By TIM CLEVELAND
For more than 20 years, Mafalda “Muffy” Andrews belonged to a breakfast bowling league in Weirton, W.Va., spending three days a week in the lanes.
However, for the last 40 years Muffy hasn’t seen the inside of a bowling facility. Now a resident at Shepherd of the Valley Boardman Campus and 87-years-old, she assumed her days of bowling were over.
When SOV Boardman activities director Kim Osborn learned of Muffy’s love of bowling, she sprung into action to get her back on the lanes.
“We have a program called Second Wind Dreams,” Osborn said. “What we do is we go around the facilities and we try to find residents that maybe did something in the past that they haven’t been able to do anymore, or something that they’ve never done before, and she told us she was an avid bowler. She hasn’t been back in about 40 years to a bowling alley. That’s been a long time for her, so we thought let’s make it happen again for her.”
“We do the Second Wind Dreams all the time at Shepherd,” Musgrove said. “Kim [Osborn], my activities director, spoke with Muffy about a month ago and she was asking her what different things she used to do all the time. Muffy said she used to be a bowler. That’s when Kim got the idea to do the Second Wind Dreams for Muffy, and we surprised her.”
Osborn and SOV Boardman administrator Robyn Musgrove made arrangements to take Muffy, her daughter Georgette Black and son-in-law Bob Black to Camelot Lanes on June 4 for a game of bowling, followed by lunch at Olive Garden.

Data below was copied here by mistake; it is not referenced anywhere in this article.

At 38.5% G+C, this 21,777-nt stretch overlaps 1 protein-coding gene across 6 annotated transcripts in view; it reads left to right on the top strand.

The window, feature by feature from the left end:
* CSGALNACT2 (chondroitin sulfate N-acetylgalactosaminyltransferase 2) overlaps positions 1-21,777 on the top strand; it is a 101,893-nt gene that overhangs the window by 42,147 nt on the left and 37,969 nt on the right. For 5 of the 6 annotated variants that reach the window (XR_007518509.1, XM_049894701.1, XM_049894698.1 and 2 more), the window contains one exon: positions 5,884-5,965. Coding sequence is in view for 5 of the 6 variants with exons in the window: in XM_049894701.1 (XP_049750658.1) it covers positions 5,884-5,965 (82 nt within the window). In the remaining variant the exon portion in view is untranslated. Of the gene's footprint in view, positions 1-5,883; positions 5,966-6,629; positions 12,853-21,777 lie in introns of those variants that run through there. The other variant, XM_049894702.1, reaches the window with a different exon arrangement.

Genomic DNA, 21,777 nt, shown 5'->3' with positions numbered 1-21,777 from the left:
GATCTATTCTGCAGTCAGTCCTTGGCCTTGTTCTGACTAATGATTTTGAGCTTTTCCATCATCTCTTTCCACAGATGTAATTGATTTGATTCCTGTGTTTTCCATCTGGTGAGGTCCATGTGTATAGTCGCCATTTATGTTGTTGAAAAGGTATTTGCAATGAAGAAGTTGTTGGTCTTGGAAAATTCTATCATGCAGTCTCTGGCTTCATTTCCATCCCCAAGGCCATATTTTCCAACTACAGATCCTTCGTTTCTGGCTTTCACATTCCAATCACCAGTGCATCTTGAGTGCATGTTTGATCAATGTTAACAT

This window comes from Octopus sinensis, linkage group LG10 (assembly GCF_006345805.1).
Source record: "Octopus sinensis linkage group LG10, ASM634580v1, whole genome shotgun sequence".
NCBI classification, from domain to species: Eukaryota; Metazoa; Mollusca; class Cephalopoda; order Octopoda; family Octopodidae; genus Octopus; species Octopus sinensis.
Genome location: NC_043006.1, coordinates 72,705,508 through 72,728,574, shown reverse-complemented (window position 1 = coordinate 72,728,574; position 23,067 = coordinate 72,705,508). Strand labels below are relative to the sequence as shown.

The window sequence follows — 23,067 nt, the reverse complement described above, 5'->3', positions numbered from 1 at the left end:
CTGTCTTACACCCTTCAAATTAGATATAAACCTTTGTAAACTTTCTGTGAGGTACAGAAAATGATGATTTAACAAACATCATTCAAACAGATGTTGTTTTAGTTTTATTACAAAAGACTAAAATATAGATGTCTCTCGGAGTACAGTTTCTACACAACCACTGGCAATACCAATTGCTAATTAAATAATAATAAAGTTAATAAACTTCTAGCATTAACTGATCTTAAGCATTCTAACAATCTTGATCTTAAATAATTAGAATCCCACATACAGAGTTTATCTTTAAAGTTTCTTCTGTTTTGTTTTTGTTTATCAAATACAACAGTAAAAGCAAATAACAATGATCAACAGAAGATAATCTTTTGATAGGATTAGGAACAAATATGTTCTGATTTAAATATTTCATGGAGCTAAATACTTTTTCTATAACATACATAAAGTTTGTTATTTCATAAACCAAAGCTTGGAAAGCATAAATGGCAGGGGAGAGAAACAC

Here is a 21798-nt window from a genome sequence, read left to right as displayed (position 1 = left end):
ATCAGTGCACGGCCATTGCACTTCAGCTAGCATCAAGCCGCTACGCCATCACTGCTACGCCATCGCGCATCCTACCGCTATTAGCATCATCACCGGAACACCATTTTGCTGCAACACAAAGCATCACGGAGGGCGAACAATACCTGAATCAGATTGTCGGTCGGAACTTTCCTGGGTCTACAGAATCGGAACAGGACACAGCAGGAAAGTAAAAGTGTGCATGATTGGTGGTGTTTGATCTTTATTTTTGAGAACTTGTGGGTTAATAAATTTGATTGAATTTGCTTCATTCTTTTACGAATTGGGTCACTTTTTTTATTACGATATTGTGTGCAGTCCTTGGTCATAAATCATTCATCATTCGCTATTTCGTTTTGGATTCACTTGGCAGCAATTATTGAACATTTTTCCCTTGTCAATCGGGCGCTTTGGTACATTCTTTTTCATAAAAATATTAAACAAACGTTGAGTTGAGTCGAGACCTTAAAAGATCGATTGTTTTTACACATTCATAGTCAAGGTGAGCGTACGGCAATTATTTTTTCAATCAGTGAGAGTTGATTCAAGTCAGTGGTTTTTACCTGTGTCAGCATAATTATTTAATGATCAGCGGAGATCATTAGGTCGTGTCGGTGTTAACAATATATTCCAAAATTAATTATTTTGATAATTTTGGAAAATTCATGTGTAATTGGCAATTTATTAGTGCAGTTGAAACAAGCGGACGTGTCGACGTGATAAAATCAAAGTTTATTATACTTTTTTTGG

Muffy was emotional when she learned of the trip.
“This morning when I told her, she was just in shock because she didn’t really think anything was going to happen,” Osborn said. “I had talked to her about a month ago about coming to bowling and she asked why I was asking all those questions about bowling. I just said I want to know. When I told her we were coming today she just started crying. She was very thankful. She said it was a dream come true.”
“Oh my gosh, she started tearing up,” Musgrove said. “She was so excited. All the staff standing around had tears in their eyes. She was so excited. That’s all we want, to make them happy.”
While she gets around in a wheelchair, Muffy used a ball ramp as an aide and shot a score of 102 in her first bowling game in 40 years.
“I was shocked, I couldn’t believe it,” Muffy said of receiving news of the trip. “I was crying. It feels good.”